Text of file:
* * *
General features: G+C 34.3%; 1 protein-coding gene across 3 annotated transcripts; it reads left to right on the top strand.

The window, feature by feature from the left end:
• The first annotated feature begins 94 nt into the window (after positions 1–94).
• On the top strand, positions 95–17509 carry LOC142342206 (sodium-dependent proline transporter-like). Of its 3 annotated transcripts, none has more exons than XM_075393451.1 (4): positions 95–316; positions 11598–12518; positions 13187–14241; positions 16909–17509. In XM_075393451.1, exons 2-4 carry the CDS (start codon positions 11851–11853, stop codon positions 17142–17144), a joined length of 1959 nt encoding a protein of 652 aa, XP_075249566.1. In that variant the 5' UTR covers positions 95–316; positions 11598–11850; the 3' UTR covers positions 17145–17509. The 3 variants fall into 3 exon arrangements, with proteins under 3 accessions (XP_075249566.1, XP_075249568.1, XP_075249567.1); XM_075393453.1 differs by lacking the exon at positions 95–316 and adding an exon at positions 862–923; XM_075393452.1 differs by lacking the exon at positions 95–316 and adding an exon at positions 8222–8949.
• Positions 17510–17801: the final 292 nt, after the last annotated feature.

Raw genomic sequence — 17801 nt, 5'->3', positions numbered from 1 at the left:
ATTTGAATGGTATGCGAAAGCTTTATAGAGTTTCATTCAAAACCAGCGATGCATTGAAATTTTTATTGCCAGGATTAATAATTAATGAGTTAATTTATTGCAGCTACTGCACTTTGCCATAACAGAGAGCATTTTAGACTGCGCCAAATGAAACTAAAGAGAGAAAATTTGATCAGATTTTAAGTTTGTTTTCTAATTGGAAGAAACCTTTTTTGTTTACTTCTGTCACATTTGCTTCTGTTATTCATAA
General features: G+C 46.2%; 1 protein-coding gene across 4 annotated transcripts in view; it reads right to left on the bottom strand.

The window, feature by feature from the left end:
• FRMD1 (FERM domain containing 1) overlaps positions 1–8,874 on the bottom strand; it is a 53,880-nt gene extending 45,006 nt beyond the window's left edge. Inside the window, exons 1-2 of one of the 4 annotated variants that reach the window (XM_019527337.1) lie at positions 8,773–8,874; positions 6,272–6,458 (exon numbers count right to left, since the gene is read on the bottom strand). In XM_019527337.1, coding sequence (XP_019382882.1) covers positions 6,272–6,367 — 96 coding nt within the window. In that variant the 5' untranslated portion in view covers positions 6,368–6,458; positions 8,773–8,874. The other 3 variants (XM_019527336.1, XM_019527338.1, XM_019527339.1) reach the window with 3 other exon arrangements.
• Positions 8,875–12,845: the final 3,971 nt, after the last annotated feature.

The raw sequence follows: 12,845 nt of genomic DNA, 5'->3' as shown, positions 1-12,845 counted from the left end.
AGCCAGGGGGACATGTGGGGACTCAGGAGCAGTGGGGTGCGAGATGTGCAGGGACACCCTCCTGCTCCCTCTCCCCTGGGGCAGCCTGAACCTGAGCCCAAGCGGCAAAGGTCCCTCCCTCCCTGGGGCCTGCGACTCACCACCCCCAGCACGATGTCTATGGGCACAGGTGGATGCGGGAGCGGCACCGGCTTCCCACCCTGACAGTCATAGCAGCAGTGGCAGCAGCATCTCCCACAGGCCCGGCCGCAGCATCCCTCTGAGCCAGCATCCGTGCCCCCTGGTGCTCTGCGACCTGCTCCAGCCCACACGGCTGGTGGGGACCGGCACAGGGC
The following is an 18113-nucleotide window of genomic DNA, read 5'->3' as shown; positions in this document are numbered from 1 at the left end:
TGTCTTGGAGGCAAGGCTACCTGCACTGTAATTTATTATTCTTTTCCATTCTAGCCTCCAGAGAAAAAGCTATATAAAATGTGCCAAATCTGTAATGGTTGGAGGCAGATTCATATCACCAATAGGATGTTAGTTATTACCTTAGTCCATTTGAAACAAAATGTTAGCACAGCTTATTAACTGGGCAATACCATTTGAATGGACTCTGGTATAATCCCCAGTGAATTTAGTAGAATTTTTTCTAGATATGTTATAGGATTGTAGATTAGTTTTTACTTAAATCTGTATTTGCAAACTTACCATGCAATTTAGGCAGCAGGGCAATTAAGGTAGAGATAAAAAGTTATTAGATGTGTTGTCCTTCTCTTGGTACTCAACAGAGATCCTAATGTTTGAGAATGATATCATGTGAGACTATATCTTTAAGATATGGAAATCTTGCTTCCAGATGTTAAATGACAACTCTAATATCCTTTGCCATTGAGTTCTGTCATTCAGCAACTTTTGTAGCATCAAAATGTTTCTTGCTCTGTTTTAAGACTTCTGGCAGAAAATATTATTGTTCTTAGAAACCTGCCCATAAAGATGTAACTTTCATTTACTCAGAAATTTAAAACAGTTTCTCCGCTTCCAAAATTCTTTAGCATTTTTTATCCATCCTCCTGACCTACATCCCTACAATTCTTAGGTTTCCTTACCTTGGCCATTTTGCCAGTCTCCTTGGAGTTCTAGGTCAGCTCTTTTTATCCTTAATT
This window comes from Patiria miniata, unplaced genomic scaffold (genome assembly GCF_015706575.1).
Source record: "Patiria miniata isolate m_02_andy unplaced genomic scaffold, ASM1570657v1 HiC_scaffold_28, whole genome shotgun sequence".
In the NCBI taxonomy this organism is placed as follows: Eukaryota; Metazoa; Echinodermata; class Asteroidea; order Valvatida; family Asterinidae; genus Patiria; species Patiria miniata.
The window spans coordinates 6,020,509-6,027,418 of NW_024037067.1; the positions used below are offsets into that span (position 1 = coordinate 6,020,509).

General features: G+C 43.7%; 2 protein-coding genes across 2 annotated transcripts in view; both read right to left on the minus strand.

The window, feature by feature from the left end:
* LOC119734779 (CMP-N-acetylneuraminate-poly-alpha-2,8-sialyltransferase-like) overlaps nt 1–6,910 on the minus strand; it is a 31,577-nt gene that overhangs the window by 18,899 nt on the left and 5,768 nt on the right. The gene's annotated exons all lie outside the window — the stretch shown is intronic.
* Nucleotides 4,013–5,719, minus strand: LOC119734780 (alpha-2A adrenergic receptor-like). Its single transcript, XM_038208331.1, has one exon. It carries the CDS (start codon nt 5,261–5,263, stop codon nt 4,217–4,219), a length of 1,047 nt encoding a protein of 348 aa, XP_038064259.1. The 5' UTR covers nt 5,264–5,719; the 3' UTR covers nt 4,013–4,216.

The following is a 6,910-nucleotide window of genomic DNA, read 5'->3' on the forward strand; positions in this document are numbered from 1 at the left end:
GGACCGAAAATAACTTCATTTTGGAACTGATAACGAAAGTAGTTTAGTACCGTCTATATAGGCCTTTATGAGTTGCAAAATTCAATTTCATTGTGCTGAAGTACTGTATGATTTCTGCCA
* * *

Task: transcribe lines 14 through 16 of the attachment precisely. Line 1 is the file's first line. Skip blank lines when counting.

The following is an 18113-nucleotide window of genomic DNA, read 5'->3' as shown; positions in this document are numbered from 1 at the left end:
TGTCTTGGAGGCAAGGCTACCTGCACTGTAATTTATTATTCTTTTCCATTCTAGCCTCCAGAGAAAAAGCTATATAAAATGTGCCAAATCTGTAATGGTTGGAGGCAGATTCATATCACCAATAGGATGTTAGTTATTACCTTAGTCCATTTGAAACAAAATGTTAGCACAGCTTATTAACTGGGCAATACCATTTGAATGGACTCTGGTATAATCCCCAGTGAATTTAGTAGAATTTTTTCTAGATATGTTATAGGATTGTAGATTAGTTTTTACTTAAATCTGTATTTGCAAACTTACCATGCAATTTAGGCAGCAGGGCAATTAAGGTAGAGATAAAAAGTTATTAGATGTGTTGTCCTTCTCTTGGTACTCAACAGAGATCCTAATGTTTGAGAATGATATCATGTGAGACTATATCTTTAAGATATGGAAATCTTGCTTCCAGATGTTAAATGACAACTCTAATATCCTTTGCCATTGAGTTCTGTCATTCAGCAACTTTTGTAGCATCAAAATGTTTCTTGCTCTGTTTTAAGACTTCTGGCAGAAAATATTATTGTTCTTAGAAACCTGCCCATAAAGATGTAACTTTCATTTACTCAGAAATTTAAAACAGTTTCTCCGCTTCCAAAATTCTTTAGCATTTTTTATCCATCCTCCTGACCTACATCCCTACAATTCTTAGGTTTCCTTACCTTGGCCATTTTGCCAGTCTCCTTGGAGTTCTAGGTCAGCTCTTTTTATCCTTAATT
This window comes from Patiria miniata, unplaced genomic scaffold (genome assembly GCF_015706575.1).